In business transactions, there might be times when a problem arises that cannot be easily resolved by phone calls. Problems could arise from the quality of goods received, late deliveries, poor service, late payment penalty, or not completing a task in the required time frame. You need to put your concerns in writing.
Review the purchase order and agreement for the terms that are in question about goods or services you are dissatisfied with. If you have already made phone calls, send a letter outlining your problems and what the vendor said in response.
Write a letter to the vendor outlining your concerns. Keep copies of all letters you send to the vendor. After each contact, send the vendor a confirming email outlining the issues that were addressed satisfactorily and any outstanding issues. This can be a short note but keep it respectful and professional.
If you have not received complete satisfaction, you need to codify your complaints in a more formal dissatisfaction letter to a vendor. The important items to include in the letter are: terms of the agreement, delivery or performance dates, problems encountered, and copies of the emails you have sent concerning the issues.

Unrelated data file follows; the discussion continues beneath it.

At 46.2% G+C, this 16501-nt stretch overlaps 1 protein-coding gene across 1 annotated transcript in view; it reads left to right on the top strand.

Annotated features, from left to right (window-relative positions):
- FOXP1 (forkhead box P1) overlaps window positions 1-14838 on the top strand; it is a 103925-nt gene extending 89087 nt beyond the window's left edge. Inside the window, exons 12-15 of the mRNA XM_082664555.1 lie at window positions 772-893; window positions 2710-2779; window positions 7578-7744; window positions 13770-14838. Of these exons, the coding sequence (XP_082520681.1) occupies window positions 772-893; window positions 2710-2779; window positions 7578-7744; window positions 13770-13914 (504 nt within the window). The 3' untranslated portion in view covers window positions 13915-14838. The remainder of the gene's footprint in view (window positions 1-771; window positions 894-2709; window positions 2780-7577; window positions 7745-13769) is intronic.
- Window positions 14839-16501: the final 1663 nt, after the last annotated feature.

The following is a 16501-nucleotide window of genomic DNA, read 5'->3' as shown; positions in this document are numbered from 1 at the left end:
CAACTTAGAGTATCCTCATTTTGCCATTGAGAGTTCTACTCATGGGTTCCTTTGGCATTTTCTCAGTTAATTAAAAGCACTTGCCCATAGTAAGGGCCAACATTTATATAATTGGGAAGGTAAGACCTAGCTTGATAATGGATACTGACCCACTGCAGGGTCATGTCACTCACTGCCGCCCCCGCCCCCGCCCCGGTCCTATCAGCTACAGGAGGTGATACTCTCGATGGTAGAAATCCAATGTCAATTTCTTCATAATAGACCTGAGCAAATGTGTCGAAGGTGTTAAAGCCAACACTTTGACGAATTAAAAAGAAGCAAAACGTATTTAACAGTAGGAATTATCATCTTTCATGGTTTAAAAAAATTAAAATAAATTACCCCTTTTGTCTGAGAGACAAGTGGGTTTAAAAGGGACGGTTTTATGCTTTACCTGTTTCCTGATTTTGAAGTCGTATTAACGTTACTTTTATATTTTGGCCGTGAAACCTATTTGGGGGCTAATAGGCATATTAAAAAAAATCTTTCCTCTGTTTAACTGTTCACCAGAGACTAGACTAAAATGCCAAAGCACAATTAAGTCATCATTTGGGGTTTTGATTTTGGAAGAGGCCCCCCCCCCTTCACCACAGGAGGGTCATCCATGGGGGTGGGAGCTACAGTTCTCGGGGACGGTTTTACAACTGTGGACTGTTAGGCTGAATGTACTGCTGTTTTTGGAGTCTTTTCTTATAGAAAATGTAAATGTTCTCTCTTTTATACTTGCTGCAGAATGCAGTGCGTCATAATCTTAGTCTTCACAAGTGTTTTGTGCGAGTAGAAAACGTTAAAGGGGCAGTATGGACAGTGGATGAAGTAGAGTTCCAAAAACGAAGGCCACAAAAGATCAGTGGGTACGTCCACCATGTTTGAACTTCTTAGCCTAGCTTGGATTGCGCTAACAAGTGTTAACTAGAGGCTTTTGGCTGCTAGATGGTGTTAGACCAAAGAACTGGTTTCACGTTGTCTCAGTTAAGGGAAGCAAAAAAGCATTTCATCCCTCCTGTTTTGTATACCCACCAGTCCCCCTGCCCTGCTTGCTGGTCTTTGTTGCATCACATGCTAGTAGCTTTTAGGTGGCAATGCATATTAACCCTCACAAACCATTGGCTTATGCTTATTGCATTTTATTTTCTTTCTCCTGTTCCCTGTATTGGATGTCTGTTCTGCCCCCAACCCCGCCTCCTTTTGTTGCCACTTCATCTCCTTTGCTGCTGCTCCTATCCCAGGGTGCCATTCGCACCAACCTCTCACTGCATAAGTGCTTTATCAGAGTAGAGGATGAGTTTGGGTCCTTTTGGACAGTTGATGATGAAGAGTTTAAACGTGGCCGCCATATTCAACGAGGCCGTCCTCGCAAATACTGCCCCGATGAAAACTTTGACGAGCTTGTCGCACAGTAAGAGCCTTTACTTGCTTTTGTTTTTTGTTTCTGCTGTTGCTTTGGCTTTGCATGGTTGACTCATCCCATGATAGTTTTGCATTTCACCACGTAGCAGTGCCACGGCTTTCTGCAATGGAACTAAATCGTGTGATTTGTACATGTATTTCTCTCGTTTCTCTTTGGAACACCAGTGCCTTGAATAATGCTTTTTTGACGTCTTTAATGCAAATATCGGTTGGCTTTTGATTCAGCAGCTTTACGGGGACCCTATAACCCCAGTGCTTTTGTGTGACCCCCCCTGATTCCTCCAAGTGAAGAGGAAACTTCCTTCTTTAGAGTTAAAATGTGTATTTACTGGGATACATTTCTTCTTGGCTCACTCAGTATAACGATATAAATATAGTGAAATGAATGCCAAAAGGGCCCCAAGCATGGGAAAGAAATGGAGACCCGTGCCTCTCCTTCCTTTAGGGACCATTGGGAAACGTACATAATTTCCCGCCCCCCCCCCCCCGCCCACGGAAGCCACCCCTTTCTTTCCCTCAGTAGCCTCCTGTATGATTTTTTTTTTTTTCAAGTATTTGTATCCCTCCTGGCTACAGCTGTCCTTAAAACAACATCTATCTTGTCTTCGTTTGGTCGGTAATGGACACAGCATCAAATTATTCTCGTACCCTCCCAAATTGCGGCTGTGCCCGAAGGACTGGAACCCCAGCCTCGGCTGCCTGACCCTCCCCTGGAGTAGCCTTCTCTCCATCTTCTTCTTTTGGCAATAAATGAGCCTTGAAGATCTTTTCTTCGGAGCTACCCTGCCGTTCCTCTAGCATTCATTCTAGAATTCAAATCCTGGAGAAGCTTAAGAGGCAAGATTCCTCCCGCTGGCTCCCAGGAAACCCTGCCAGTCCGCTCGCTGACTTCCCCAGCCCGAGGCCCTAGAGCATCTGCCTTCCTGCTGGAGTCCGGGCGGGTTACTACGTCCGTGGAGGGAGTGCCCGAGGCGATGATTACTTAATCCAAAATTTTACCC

While a lawsuit is always possible to resolve a problem with a vendor, this should be the last resort. Lawsuits are expensive and time consuming. If a lawsuit is absolutely necessary, the vendor complaint letters will be a big asset to your case.
Keep the tone professional and do not use sarcasm or threats. The goal is to resolve problems not exacerbate them.
- Keep the tone professional and do not use sarcasm or threats. The goal is to resolve problems not exacerbate them.
Eileen Baylus has worked in the publishing field since the 1980s. After graduating with a Bachelor of Science from Towson University in mass communications, she has spent time as a writer for local newspapers, a proofreader for journals and an editor for book publishers.